Entitled to Be Thankful

By Janna Jones
Share on facebook
Share on twitter
Share on pinterest
Share on print
Share on email
One way to keep kids from feeling entitled is to encourage gratitude as your children's first response.

When my son wanted a banjo that he’d spotted in a music store, I had visions of him as a rockin’ banjo star. The banjo was just his size, and I couldn’t help but imagine his smiling face on Christmas morning when he awoke to find it waiting for him. But all thoughts of giving it to him fled with his demand: “It costs $250, and I really need it!”

I realized in that moment how quickly a simple request can turn into a false sense of entitlement. There are so many wonderful things our kids desire — and we want to give — but the answer can’t be yes every time. Instead of permitting an attitude of “I need it, I deserve it,” I help my kids develop an attitude of “I’m so thankful.”

Water walk
One effective way to encourage my tweens to count their blessings is to let them experience a day without some of the luxuries they’re accustomed to. In North America, we use up to a gallon of water just to brush our teeth. And a 5-minute shower uses about 10 gallons. But in developing countries, the average person uses 5 gallons or less per day. As a reminder to be thankful for our clean, available water, my family occasionally takes a “water walk.” Each person gets a jug or bucket. We walk to our outdoor faucet and fill up, then carry the buckets back to the house and only use the water we can haul to the house that day. If someone needs additional water, he must return to the outdoor faucet. Paying attention to how we use this precious resource has made my kids more grateful for it.

Rice and beans
My kids love food. All kinds of food. My husband and I taught our children to eat their fruits and veggies, but we also want to teach them that food costs a lot, and not everyone has the luxury of variety and choice. So periodically we serve only rice and beans for dinner. After that, my kids have a renewed appreciation for the juicy oranges and tasty strawberries they are blessed to have.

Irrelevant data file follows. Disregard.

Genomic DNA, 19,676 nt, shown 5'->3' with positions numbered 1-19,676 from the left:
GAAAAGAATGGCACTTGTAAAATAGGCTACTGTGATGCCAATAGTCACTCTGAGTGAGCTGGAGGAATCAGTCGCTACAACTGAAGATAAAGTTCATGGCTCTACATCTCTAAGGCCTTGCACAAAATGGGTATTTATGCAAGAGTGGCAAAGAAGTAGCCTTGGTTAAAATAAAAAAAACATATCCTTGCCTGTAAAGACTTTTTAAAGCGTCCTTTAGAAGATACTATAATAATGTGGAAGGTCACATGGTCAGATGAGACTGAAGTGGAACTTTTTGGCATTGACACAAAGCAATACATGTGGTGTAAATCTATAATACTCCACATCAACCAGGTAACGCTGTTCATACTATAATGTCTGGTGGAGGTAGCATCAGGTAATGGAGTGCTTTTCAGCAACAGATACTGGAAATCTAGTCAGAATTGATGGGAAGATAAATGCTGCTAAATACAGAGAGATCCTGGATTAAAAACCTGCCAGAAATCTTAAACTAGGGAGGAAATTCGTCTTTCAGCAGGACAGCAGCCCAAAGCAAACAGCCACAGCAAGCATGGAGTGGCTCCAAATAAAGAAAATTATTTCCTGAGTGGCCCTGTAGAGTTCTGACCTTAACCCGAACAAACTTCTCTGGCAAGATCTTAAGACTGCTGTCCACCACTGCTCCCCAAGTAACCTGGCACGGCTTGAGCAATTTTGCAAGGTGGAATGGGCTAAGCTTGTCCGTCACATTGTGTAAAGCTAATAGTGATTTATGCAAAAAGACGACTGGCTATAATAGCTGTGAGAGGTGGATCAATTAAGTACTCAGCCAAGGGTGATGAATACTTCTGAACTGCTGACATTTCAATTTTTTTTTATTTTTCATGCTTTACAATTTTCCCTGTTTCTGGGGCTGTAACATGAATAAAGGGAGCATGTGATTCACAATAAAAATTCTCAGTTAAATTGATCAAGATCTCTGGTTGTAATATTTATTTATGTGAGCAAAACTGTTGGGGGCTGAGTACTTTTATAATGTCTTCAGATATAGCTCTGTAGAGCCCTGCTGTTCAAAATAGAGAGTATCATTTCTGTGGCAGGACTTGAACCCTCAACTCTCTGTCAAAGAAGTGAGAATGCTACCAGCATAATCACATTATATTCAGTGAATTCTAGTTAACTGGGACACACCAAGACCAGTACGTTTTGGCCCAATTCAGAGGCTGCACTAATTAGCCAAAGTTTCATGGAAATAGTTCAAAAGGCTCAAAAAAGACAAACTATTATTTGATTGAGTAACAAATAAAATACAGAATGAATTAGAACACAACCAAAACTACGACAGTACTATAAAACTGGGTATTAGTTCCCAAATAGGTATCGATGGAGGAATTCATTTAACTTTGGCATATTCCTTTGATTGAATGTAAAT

Count it out
My daughter isn’t really into stuff, but she can’t get enough of experiences and adventures with her friends. So when she gets upset if the concert tickets aren’t bought, or the beach vacation isn’t taken, or the race isn’t entered — it’s time to count. I ask her to stop talking about the event she wants to participate in and count out three things she’s done recently that she’s thankful for. It’s amazing how the reminder of the fun experiences she’s already had encourages gratitude and patience as she waits on the next great thing.

Wait and work
Most tweens want instant gratification. And it’s easy as parents to get caught up in the fun and excitement of blessing our kids. But I’ve found there’s nothing like hard work to help my family see and appreciate the value of something. Last summer, my kids spent hours helping my husband and me with landscaping tasks (and later nursing a few blisters) to earn money for the LEGO sets they wanted.

And while it’s going to take a lot more window washing and garage sweeping before my son earns a banjo, when he does, the smile on his face is going to be a sweet sight to see.